If you need medical attention you should in the first instance consult your GP (General Practitioner). Your GP will advise you whether or not referral to a consultant is necessary and if so, he (or she) should give you a letter of referral. Your GP will normally recommend an appropriate consultant for your condition but sometimes you may be aware of a particular specialist that you wish to consult. This is your choice but always listen to your GP’s opinion.
You should then contact your private medical insurance company and explain the nature of the problem and to whom you have been referred. You should take note of several points at this stage.
Your insurance policy may have specific exclusions (i.e. it will not pay for certain conditions)
Your insurance policy may exclude some aspects of treatment (i.e. out-patient care)
Your insurance policy may require you to pay an initial excess i.e. you pay some of the cost
Apart from these types of exclusions your insurance company should authorise your treatment. In some cases they may only agree to an initial consultation and investigation by the consultant and will then ask for more information. You may be given an authorisation number.
You should note that just occasionally some insurance companies might make comments about the consultant to whom you have been referred, sometimes implying that they are expensive or that they are not on one or other of their “Partnership” lists.
You should not be deterred from your choice by any such comments and you should expect an explanation of whether or not your treatment will be paid.
On some occasions your insurer will send you a Claims Form that will need completion by you, your consultant and sometimes by your GP.
When you see your consultant you should take your letter of referral, a claims form if requested and all your insurance information and numbers. You should also take any previous medical records or X-rays in your possession. Your consultant will then recommend the appropriate treatment and this might involve either in-patient or outpatient care. Some simple tests are often done in or just before or after the consultation, such as urine or blood pressure testing. Check with the Clinic or consultant’s secretary in case you need to bring a sample or to come prepared.
At this stage, particularly if hospitalisation is planned you should be able to get some idea of the costs from your consultant. This type of estimate will only cover the medical costs and not the hospital charges. Sometimes it is difficult for your initial consultant to estimate all the fees, as there may be no precise diagnosis made as yet. Sometimes complications can occur and other specialists may be called to see and treat you and this is difficult to know in advance. You should also note that consultants from some “service” specialties (pathology and radiology) may be involved in your care and even though you may not meet all of these specialists face to face, you are still ultimately responsible for their fees.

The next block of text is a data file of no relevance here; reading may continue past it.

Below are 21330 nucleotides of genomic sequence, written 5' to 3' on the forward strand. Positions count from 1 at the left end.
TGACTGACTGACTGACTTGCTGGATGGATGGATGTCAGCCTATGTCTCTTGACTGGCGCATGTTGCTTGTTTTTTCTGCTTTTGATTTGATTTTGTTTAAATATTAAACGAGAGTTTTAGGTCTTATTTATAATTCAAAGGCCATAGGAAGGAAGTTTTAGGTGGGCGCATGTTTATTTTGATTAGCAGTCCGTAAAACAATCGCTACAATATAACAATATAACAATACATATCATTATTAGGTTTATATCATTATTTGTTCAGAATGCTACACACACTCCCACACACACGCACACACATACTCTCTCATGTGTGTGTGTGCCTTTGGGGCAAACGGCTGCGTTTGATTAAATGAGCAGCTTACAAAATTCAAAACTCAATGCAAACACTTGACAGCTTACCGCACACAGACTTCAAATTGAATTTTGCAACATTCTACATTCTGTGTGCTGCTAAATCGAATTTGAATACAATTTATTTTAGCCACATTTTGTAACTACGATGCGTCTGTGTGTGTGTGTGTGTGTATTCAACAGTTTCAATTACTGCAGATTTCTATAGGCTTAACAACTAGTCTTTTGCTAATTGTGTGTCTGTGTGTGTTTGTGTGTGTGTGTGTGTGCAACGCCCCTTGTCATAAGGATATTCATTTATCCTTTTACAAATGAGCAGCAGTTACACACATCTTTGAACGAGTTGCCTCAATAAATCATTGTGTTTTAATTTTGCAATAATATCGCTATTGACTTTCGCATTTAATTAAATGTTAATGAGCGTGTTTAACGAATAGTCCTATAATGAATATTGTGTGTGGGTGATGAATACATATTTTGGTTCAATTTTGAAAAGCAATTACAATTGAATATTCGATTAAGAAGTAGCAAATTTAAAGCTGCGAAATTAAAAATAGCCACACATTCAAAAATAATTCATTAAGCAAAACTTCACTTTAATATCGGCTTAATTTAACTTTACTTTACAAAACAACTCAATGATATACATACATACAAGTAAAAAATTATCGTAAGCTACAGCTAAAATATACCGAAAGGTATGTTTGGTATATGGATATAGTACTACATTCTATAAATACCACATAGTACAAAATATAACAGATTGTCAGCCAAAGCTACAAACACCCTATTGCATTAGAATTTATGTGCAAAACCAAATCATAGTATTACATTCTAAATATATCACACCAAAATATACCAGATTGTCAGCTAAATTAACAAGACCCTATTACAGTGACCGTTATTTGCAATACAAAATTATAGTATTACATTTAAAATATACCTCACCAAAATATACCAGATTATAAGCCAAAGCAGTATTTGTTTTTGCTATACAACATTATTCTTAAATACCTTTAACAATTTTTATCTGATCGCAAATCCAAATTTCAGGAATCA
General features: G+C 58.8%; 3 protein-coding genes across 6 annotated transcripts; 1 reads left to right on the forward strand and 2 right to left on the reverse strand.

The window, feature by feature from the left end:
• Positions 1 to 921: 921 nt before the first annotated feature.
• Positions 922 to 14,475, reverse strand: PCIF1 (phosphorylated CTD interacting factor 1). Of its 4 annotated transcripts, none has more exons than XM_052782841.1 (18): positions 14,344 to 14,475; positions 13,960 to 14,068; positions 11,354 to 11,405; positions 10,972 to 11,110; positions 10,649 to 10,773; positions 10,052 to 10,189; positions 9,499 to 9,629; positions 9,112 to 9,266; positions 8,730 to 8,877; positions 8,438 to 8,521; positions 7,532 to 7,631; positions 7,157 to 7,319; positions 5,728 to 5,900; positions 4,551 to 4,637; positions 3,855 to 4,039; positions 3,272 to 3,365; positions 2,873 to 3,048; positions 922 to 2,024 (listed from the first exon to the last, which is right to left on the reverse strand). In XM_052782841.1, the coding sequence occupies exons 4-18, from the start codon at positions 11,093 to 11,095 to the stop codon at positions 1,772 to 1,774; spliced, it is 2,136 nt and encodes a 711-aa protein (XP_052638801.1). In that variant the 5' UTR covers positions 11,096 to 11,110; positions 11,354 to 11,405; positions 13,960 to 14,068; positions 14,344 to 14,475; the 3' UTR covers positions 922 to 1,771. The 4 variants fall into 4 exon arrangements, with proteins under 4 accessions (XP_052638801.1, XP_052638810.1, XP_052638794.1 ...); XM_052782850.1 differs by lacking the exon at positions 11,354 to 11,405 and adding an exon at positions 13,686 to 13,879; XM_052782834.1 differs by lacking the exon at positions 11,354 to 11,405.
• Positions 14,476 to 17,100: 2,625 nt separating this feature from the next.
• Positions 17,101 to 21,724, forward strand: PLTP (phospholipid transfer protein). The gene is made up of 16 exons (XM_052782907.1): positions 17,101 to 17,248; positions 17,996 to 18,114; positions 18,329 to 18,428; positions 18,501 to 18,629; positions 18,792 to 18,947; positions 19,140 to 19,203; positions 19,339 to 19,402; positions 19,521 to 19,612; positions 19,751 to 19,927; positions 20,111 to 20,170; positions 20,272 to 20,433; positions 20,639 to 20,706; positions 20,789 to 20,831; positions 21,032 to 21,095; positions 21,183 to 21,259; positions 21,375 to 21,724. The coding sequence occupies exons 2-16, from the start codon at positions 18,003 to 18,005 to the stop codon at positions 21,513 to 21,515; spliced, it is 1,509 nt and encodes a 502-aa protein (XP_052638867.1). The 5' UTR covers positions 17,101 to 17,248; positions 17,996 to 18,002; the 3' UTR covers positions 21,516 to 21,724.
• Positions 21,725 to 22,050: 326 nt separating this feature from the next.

Sometimes the insurance company will settle directly with the consultants and sometimes they will reimburse you for these fees. Usually, all or most of your consultant’s fees will be covered by your insurance policy but if there is a shortfall then this becomes your responsibility. Insurance companies vary in what they will reimburse you even for the same condition or operation.
If your consultant recommends hospital treatment you will be able to discuss which hospital to go to. Your consultant will advise you and this decision will be based on your clinical requirements and the facilities available to treat you. Sometimes you will find that your particular insurance company or policy does not cover the hospital that you choose. This is because there are so-called “network hospitals” with which your insurer has a financial contract. This may not affect your care and the hospital may be perfectly satisfactory but occasionally you may need to go to an alternative hospital that has the necessary expertise and facilities for your condition. If there is any doubt then you should make a special appeal to the insurer with the assistance of your consultant.
Urgent or emergency care in the independent sector will also require a GP referral and insurance preauthorisation although sometimes this may be very difficult to obtain. You should note that the independent hospitals are not always the best places to go if you have an accident and then you should go to the nearest NHS Accident and Emergency Department. If you have another type of medical emergency then you should only go in to the private sector if a suitable consultant has been contacted and has accepted you under his care. Some private hospitals will have an emergency consultant rota and so may be able to organise a consultant to see you urgently.